Flood Disaster Protection Act
Board members should ensure that their mortgage lending operations are compliant with the Flood Disaster Protection Act (FDPA), which mandates the purchase of flood insurance on home loans secured by property in special flood hazard areas. The NCUA and federal banking agencies amended their flood insurance regulations last year to implement several statutory changes to the FDPA. Boards should make sure that their credit unions are complying with the amended rules, particularly the flood insurance force-placement provisions and the escrow requirements (unless exempt) for flood insurance payments.
Along with their compliance responsibilities, board members must also do their part to mitigate risk at their credit unions. Credit unions should have in place a risk management program with the implementing policies, procedures, and internal controls necessary to manage the risks inherent in their operations. The NCUA places emphasis on the careful consideration of internal controls, which board members help shape and refine. Internal controls include informed board members, well-trained staff, and sound policies and procedures that address all of the credit union’s products and services.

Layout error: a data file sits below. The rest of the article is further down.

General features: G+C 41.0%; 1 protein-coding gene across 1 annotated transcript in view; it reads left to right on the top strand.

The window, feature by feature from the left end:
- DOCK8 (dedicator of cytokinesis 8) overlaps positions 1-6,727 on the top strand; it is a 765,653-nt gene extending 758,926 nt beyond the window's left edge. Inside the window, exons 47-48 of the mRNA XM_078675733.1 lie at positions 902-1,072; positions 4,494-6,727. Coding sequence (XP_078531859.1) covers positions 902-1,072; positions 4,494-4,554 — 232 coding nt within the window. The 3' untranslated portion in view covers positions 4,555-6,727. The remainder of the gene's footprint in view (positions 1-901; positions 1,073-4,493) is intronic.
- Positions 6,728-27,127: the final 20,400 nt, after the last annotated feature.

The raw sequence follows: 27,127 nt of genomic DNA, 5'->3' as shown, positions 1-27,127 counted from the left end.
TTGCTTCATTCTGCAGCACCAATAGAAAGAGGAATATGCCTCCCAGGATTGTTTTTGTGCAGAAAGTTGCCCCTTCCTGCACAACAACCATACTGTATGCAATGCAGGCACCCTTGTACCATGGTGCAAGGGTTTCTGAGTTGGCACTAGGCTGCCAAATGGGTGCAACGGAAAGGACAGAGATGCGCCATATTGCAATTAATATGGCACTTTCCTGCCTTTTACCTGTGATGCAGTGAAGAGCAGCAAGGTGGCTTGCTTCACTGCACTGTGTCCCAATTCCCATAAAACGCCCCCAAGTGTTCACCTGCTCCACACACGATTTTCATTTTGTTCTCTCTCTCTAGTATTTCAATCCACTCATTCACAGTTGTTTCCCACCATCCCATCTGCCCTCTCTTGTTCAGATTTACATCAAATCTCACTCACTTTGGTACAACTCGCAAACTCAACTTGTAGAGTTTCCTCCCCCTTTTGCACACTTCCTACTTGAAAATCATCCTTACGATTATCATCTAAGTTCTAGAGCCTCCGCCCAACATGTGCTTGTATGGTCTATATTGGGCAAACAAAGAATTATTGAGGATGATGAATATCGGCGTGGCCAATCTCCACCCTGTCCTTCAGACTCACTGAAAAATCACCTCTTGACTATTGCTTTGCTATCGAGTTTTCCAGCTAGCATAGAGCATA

In particular, indirect lending is an area where risk should be evaluated. Loan approval authority should not be delegated to a third party. It is the credit union’s responsibility to have a comprehensive due diligence program and establish effective controls and monitoring systems to mitigate any uncertainty to the credit union’s earnings and net worth.
These issues and many others were highlighted by NCUA speakers during sessions at CUNA’s 2016 Governmental Affairs Conference. Be sure to attend next year’s GAC to learn more from CUNA, agency staff and other compliance experts. In the meantime, see below for more compliance resources and information from CUNA.
Where to Turn for Compliance Tools
As your national trade association, CUNA offers a series of training and information resources on compliance issues: